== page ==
2. There’s a very good reason why lists comprised of “the best rock (or pop) records (singles, etc.) ever made” are frequently published while “the worst rock (or pop) records ever made” never are: the latter requires one to put forth artistically defensible reasons for the choices made.

3. No music critic should be allowed to use the word “brilliant” in a review or article for the next 15 years, thereby allowing words such as “good,” “ordinary,” and perhaps even “banal” to regain their rightful place in the critical vocabulary.

4. No band or artist in the history of popular music has ever been able to overcome one daunting, fundamental ambiguity: is it art, or is it commerce? Of course, neither have the movies.

5. The fact that studios, and studio technology, are utterly essential to rock music is openly acknowledged by the elevation of the recording engineer to the status of a band member—as true for Elvis in the ‘50s as it is now.

6. The reason albums contain credits attributing a specific instrument to a specific individual is simply an acknowledgment of the specialization and division of labor that has been a feature of the industrial revolution since its inception.

7. Psychedelic rock—the aural equivalent of a hallucinogenic trip—is not simply the result of distorted amplification, but also of the first rock generation growing up spending Saturdays at the movie theater, with its astonishing array of cinematic genres, styles, periods, and budgetary quality.

8. A rock song that “says something” is the aural equivalent of a 1950s “problem picture,” explaining why both the songs and the movies are now largely forgotten.

Monday, October 20, 2008

Neal Hefti, 1922-2008

I learned today that Neal Hefti, former big band trumpeter, arranger, and composer who worked with that era's illustrious band leaders such as Count Basie and Woody Herman, and who later became famous to Baby Boomers for his theme to the 1960s TV series Batman, died on October 11 at age 85. He passed away at his home in Toluca Lake, California, slightly over two weeks before his 86th birthday.

I have a special sentiment for Neal Hefti for two reasons. One reason is that he was born in my neck of the woods, in Hastings, Nebraska, on 29 October 1922. He was a small town kid from a poor family who became one of the most influential big band arrangers of the 1940s and 1950s. After his distinguished career as a big band arranger, he went on to score many successful motion pictures. His film score credits include Sex and the Single Girl (1964), How to Murder Your Wife (1965), Harlow (1965), Boeing Boeing (1965), Barefoot in the Park (1967), The Odd Couple (1968), A New Leaf (1971), and, significantly, Lord Love a Duck (1966)—this latter film the second reason I’ve a special spot for Neal Hefti.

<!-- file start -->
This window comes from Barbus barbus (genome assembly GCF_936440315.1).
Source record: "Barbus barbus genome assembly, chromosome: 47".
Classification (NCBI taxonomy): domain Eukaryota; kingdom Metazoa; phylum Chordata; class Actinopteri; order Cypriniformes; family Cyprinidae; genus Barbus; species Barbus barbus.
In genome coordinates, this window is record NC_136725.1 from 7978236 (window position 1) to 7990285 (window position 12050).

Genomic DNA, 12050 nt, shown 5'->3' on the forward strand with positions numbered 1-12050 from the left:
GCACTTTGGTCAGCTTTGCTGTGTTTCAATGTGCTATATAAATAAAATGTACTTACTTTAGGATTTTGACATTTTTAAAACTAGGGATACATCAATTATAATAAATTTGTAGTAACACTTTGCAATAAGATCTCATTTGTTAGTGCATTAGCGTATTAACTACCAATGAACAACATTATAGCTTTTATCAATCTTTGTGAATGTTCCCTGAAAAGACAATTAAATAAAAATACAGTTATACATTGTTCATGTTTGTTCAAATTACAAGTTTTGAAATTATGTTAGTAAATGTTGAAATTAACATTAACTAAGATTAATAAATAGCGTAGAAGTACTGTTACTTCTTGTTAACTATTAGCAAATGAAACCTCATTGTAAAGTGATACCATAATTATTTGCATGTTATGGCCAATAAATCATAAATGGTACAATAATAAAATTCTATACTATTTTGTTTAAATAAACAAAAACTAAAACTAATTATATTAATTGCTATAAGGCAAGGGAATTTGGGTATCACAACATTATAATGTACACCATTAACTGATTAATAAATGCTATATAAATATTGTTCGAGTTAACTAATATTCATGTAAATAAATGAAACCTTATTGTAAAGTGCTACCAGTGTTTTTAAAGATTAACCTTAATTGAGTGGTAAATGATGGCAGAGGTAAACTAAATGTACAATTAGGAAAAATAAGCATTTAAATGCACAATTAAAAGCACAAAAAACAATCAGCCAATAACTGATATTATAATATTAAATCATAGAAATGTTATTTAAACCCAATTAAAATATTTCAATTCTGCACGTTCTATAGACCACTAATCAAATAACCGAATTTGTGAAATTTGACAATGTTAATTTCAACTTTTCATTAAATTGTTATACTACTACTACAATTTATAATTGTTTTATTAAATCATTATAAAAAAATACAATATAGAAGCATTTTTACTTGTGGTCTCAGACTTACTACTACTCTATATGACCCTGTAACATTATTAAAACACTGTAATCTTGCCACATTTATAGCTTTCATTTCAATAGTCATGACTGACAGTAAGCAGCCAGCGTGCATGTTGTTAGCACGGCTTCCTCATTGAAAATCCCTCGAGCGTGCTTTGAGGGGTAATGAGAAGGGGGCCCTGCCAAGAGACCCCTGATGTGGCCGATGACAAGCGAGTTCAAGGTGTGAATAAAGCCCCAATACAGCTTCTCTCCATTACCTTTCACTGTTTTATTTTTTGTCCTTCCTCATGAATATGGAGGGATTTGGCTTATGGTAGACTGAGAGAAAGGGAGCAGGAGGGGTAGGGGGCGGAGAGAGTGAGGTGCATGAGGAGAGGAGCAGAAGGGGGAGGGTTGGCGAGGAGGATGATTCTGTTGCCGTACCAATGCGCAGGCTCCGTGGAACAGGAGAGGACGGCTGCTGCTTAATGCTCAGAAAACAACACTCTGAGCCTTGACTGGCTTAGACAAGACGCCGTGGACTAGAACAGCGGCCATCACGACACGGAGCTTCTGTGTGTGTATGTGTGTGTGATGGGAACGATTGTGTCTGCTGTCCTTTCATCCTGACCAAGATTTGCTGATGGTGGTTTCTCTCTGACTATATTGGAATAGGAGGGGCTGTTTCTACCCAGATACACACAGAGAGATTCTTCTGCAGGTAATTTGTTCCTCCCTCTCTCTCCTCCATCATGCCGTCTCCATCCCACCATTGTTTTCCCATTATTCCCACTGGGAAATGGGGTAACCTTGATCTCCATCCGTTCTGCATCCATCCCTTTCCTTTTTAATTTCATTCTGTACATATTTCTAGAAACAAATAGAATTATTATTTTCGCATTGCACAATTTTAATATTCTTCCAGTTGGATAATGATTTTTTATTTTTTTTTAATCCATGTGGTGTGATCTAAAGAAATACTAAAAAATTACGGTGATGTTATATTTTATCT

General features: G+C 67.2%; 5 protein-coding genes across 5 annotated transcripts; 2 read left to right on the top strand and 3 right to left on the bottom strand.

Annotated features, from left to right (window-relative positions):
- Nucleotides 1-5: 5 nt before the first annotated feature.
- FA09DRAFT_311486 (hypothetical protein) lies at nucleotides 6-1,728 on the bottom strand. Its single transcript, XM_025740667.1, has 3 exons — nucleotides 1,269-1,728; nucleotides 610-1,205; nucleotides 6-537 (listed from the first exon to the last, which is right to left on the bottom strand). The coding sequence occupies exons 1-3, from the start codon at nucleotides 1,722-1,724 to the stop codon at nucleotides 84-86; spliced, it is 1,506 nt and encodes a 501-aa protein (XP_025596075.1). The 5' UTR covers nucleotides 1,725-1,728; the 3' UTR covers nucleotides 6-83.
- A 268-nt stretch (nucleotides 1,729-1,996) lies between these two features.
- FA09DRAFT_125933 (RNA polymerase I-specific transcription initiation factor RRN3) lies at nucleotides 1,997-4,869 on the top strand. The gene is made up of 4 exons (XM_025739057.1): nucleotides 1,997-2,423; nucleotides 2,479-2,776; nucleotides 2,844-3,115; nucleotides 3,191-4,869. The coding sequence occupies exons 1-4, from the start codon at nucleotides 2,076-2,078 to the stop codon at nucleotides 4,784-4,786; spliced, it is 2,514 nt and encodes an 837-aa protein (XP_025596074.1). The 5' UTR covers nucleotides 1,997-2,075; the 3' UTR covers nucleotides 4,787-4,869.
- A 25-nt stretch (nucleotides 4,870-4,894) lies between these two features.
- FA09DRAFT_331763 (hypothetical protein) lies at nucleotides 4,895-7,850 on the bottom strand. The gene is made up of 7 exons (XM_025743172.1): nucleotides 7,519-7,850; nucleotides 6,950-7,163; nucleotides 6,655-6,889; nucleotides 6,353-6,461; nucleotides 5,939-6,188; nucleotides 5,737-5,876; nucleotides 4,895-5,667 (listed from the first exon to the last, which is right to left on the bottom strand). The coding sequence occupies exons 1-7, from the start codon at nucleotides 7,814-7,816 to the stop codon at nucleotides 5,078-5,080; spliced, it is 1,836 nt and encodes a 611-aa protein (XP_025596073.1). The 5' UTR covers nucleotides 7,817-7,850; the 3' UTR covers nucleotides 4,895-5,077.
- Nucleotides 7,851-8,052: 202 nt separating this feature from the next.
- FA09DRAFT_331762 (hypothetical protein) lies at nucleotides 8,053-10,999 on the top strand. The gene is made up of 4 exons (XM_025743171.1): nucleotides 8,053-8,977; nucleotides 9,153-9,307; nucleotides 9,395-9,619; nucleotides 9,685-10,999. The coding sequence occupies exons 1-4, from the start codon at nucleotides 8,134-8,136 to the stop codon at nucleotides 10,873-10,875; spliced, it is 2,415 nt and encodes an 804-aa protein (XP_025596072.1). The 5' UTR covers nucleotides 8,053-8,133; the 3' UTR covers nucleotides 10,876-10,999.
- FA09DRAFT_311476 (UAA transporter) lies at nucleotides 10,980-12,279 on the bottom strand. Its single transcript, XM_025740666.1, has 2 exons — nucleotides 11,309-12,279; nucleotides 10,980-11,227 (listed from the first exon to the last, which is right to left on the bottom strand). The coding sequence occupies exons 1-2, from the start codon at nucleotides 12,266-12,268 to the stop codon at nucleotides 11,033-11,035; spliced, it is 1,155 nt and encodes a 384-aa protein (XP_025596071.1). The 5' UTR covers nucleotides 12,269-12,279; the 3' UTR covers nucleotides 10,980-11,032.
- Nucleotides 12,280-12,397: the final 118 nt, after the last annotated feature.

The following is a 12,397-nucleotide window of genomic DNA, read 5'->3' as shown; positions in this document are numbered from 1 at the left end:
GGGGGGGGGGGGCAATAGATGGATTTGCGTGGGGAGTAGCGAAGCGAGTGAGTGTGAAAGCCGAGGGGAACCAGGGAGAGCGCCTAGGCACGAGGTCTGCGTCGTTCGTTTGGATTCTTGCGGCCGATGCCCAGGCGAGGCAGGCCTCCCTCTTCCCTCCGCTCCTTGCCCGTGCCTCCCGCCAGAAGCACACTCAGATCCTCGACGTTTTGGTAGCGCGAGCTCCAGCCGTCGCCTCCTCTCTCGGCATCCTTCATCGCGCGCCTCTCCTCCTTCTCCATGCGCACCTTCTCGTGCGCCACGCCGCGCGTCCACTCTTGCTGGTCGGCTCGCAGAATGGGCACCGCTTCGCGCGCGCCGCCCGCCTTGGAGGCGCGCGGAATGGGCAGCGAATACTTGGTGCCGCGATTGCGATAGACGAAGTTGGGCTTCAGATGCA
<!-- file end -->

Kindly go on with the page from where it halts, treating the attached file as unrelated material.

Despite its occasional misogyny which audiences today may find hopelessly déclassé, Lord Love a Duck, directed and adapted for the screen by George Axelrod (playwright of the Broadway hit The Seven Year Itch) and starring Tuesday Weld, Roddy McDowall, Ruth Gordon, and Harvey Korman, is one of the most audacious American films of the 1960s, and also one of the best. It is now widely considered a cult film, but its rewards are many, and the film is more accessible than generally perceived. I love Hefti’s score to the film—incidentally, the one written either immediately before or immediately after the composition of the Batman theme—as it is slightly irreverent of pop music, suitably appropriate to the iconoclastic themes in the film. Anticipating the themes of The Graduate (1967) by almost two years, Lord Love a Duck is a satire of the American “Plastic Society” of the 1960s (think of Frank Zappa's “Plastic People” from 1967's Absolutely Free) with particular emphasis on three types of American women: the vacuous teenage girl (Tuesday Weld), the middle-aged, promiscuous divorcee (Lola Albright), and the monstrous, domineering mother (Ruth Gordon). But the film’s satirical targets are many, among them the empty rituals of teen culture, the preoccupation for material acquisition and fame, religious hypocrisy (the drive-in church sequence is wonderful), and, yes, even AIP Beach movies. In a wonderful sequence, a film producer, T. Harrison Belmont (Martin Gabel—pastiching Sam Arkoff?), presented as the producer of such Beach movie "classics" as The Thing that Ate Bikini Beach, Cold War Bikini, and Bikini Countdown, is seeking a fresh starlet for his latest picture, titled, we eventually learn, Bikini Widow. Arguably influenced in its aesthetics by the French New Wave, I strongly recommend Lord Love a Duck, although I realize its sense of humor may not appeal to everyone. I, for one, watch the film two to three times a year.